Mutawâtir and âhâd narrations.
27 Aug 2011 05:38 GMT
I want to know the difference between mutawâtir and âhâd hadîth.

Answered by

the Fatwa Department Research Committee - chaired by Sheikh `Abd al-Wahhâb al-Turayrî

A mutawâtir hadîth is a hadîth that was independently related by such a large number of people that is practically impossible for them to have been able to conspire on a lie or collectively be mistaken. This large number of narrators must exist at every point in the chain of transmission until it reaches its final source.

This type of hadîth is guaranteed to be authentic, since it is impossible for it to be a fabrication or for it to contain within it a mistake. The number of narrators required for a hadîth to be mutawâtir varies depending on the circumstances. The important thing is that it would have been impossible for such a large number of people, given their circumstances, to have conspired in fabricating the report.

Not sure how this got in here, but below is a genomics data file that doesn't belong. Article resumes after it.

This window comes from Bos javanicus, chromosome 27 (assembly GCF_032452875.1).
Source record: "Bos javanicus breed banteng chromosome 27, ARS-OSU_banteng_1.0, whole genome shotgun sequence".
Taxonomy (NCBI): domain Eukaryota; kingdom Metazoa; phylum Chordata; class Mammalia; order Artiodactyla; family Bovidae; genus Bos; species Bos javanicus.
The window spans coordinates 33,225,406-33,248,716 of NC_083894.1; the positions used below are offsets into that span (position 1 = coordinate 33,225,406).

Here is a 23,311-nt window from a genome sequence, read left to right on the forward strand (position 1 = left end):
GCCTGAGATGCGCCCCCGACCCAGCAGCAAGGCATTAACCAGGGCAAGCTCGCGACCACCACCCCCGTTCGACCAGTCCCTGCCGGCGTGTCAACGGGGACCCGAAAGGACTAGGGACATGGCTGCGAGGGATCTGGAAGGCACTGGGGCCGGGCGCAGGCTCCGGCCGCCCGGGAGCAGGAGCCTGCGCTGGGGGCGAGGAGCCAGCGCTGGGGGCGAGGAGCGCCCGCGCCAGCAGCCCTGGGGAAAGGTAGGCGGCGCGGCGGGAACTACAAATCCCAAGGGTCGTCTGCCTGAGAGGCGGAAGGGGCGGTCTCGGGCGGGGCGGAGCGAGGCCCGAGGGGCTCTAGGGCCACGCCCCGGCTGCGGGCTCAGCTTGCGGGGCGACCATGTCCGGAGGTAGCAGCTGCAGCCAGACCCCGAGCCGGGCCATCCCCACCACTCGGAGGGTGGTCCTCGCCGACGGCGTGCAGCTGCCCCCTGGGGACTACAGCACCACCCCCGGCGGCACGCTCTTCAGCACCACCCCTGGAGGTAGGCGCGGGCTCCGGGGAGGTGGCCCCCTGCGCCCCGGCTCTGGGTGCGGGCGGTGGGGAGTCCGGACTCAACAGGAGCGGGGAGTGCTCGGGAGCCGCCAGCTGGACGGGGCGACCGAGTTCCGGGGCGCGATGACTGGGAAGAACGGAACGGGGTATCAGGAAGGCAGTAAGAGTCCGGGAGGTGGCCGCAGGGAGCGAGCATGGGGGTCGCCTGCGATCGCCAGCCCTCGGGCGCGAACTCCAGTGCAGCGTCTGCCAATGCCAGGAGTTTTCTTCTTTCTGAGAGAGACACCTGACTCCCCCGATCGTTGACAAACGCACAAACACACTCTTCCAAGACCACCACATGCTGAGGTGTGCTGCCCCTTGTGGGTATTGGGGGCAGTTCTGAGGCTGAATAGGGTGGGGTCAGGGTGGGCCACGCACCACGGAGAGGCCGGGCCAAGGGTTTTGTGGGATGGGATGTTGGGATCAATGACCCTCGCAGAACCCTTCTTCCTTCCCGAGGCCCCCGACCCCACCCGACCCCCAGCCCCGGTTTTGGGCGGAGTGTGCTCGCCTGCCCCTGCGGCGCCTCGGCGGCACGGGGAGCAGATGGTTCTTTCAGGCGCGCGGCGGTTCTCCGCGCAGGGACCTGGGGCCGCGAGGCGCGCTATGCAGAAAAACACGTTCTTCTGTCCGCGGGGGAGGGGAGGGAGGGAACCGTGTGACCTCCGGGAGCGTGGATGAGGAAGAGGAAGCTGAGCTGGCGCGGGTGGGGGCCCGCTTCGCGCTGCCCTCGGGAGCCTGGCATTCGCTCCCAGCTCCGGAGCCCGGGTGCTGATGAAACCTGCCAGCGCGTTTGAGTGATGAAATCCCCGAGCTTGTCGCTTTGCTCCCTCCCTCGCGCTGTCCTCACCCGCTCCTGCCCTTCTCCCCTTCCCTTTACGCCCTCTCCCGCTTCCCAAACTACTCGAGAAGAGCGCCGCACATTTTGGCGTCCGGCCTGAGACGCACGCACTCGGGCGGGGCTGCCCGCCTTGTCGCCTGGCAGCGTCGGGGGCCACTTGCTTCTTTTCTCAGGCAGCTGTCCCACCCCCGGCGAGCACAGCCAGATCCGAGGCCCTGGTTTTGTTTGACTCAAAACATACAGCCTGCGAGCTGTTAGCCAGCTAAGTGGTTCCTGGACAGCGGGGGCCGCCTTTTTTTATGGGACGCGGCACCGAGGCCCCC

Any hadîth that is not mutawâtir is called a single narrator hadîth (khabar âhâd). This does not mean that there is only one narrator. It only means that the number of narrators who independently related the hadîth is less than the number required for the hadîth to be classified as mutawâtir.

This type of hadîth is not guaranteed to be authentic. In order to determine the authenticity of the hadîth, its chain of transmission must be heavily scrutinized. The hadîth can then be graded as authentic (sahîh), good (hasan), weak (da`îf), rejected (munkar), or fabricated (mawdû`).

Source: Islam Today

-- Al Arabiya Digital